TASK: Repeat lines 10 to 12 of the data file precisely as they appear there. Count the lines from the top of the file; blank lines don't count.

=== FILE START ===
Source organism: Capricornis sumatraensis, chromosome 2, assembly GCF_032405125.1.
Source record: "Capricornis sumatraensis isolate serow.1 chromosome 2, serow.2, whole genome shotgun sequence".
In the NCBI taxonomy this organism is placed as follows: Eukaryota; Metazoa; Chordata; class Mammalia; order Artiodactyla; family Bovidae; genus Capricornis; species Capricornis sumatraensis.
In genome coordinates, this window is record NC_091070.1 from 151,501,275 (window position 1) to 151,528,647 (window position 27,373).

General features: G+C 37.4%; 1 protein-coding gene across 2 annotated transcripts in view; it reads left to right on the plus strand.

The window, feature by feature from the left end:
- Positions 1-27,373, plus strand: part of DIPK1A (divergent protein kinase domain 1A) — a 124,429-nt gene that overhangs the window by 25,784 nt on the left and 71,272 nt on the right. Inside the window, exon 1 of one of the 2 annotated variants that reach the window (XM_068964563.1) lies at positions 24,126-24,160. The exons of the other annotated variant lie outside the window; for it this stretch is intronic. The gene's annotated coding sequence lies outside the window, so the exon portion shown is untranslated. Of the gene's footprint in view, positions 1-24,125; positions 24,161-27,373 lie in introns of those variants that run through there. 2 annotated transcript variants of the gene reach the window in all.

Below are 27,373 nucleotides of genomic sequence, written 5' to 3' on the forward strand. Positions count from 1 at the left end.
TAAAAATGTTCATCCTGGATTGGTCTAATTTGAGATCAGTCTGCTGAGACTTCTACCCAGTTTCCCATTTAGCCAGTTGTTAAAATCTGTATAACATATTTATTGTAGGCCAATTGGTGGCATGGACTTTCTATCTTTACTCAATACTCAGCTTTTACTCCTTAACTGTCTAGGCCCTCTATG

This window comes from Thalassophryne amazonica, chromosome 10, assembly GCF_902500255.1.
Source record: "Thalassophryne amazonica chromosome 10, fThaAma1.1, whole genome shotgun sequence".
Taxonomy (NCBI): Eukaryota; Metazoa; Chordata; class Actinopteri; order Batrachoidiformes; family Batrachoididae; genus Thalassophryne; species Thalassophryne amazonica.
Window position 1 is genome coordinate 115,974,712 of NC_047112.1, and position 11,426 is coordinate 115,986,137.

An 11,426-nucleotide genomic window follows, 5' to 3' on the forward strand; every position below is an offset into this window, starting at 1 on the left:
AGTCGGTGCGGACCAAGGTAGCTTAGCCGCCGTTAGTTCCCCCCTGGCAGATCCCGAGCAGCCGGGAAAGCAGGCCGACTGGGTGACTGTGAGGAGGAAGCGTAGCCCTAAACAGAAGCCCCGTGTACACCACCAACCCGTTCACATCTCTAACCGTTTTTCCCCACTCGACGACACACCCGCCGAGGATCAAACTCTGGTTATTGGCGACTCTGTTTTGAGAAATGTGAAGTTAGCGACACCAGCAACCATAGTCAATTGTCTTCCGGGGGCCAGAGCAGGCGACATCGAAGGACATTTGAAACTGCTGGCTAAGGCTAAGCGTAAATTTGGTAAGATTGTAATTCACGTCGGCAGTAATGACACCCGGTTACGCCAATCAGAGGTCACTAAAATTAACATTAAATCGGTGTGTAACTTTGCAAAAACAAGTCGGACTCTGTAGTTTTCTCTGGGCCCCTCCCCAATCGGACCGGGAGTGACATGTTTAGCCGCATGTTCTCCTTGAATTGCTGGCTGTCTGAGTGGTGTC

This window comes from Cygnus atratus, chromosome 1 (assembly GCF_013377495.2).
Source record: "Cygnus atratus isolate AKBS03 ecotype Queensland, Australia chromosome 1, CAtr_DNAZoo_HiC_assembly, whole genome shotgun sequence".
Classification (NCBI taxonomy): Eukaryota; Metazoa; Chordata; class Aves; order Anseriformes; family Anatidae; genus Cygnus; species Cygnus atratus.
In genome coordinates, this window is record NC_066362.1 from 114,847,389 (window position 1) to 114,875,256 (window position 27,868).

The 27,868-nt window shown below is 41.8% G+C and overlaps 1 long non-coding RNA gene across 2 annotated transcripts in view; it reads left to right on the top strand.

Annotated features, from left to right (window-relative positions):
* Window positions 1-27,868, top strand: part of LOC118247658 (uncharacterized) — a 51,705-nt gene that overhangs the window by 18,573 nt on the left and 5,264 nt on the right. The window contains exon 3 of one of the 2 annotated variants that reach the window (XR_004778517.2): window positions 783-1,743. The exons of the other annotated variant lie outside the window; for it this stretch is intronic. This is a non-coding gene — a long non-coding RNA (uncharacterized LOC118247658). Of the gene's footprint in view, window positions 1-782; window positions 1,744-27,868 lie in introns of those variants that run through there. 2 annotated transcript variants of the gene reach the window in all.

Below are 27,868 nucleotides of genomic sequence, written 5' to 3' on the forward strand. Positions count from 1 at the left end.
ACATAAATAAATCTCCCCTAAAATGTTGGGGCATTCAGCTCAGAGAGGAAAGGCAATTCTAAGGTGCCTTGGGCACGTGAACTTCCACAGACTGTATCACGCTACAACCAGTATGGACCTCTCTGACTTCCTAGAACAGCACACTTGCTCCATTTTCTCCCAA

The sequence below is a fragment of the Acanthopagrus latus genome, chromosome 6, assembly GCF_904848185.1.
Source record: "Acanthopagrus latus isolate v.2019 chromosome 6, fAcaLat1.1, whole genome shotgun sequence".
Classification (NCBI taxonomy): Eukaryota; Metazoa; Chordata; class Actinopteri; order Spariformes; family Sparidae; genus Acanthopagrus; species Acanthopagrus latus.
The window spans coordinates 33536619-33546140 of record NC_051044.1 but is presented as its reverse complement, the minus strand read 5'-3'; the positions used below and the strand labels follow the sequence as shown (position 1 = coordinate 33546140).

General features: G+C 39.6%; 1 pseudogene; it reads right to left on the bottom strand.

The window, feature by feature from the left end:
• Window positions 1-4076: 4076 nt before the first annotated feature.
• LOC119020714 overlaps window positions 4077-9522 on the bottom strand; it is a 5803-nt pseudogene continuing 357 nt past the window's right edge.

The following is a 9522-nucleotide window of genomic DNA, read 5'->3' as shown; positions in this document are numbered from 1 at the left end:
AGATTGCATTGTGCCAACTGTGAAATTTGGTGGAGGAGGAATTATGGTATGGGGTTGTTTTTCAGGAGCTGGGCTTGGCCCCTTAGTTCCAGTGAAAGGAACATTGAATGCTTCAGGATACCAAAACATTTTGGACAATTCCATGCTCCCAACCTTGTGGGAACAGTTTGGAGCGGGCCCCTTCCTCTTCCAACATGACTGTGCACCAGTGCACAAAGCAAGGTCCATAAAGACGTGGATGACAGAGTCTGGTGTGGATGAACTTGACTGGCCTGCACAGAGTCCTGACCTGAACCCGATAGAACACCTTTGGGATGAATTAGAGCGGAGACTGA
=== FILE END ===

This window comes from Thalassophryne amazonica, chromosome 10, assembly GCF_902500255.1.
Source record: "Thalassophryne amazonica chromosome 10, fThaAma1.1, whole genome shotgun sequence".
Taxonomy (NCBI): Eukaryota; Metazoa; Chordata; class Actinopteri; order Batrachoidiformes; family Batrachoididae; genus Thalassophryne; species Thalassophryne amazonica.